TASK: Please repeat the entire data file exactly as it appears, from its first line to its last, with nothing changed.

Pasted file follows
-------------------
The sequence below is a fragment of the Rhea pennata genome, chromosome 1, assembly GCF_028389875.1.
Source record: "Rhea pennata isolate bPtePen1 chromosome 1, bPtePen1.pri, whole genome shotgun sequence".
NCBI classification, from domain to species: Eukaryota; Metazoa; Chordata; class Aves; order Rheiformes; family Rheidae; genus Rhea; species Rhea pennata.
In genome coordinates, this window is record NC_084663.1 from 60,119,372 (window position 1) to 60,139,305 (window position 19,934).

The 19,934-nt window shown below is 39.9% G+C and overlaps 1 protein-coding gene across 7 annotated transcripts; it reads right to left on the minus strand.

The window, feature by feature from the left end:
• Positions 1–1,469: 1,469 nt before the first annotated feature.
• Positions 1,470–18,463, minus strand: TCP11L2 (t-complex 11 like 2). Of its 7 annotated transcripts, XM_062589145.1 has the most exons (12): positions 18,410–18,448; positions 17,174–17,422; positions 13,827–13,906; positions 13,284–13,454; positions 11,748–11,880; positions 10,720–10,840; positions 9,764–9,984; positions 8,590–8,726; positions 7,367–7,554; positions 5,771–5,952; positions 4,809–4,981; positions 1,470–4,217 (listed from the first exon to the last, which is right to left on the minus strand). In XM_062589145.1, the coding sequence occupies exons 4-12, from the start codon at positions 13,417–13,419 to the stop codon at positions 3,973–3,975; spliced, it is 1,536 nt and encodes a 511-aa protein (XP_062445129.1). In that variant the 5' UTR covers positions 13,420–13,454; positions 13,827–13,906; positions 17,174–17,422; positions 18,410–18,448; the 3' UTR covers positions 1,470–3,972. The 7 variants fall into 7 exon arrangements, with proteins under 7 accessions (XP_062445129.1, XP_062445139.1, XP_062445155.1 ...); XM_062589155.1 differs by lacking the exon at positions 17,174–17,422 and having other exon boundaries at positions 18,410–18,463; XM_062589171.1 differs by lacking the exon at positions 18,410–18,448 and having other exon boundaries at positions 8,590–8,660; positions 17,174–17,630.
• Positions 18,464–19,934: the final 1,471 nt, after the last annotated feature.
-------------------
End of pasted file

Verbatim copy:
The sequence below is a fragment of the Rhea pennata genome, chromosome 1, assembly GCF_028389875.1.
Source record: "Rhea pennata isolate bPtePen1 chromosome 1, bPtePen1.pri, whole genome shotgun sequence".
NCBI classification, from domain to species: Eukaryota; Metazoa; Chordata; class Aves; order Rheiformes; family Rheidae; genus Rhea; species Rhea pennata.
In genome coordinates, this window is record NC_084663.1 from 60,119,372 (window position 1) to 60,139,305 (window position 19,934).

The 19,934-nt window shown below is 39.9% G+C and overlaps 1 protein-coding gene across 7 annotated transcripts; it reads right to left on the minus strand.

The window, feature by feature from the left end:
• Positions 1–1,469: 1,469 nt before the first annotated feature.
• Positions 1,470–18,463, minus strand: TCP11L2 (t-complex 11 like 2). Of its 7 annotated transcripts, XM_062589145.1 has the most exons (12): positions 18,410–18,448; positions 17,174–17,422; positions 13,827–13,906; positions 13,284–13,454; positions 11,748–11,880; positions 10,720–10,840; positions 9,764–9,984; positions 8,590–8,726; positions 7,367–7,554; positions 5,771–5,952; positions 4,809–4,981; positions 1,470–4,217 (listed from the first exon to the last, which is right to left on the minus strand). In XM_062589145.1, the coding sequence occupies exons 4-12, from the start codon at positions 13,417–13,419 to the stop codon at positions 3,973–3,975; spliced, it is 1,536 nt and encodes a 511-aa protein (XP_062445129.1). In that variant the 5' UTR covers positions 13,420–13,454; positions 13,827–13,906; positions 17,174–17,422; positions 18,410–18,448; the 3' UTR covers positions 1,470–3,972. The 7 variants fall into 7 exon arrangements, with proteins under 7 accessions (XP_062445129.1, XP_062445139.1, XP_062445155.1 ...); XM_062589155.1 differs by lacking the exon at positions 17,174–17,422 and having other exon boundaries at positions 18,410–18,463; XM_062589171.1 differs by lacking the exon at positions 18,410–18,448 and having other exon boundaries at positions 8,590–8,660; positions 17,174–17,630.
• Positions 18,464–19,934: the final 1,471 nt, after the last annotated feature.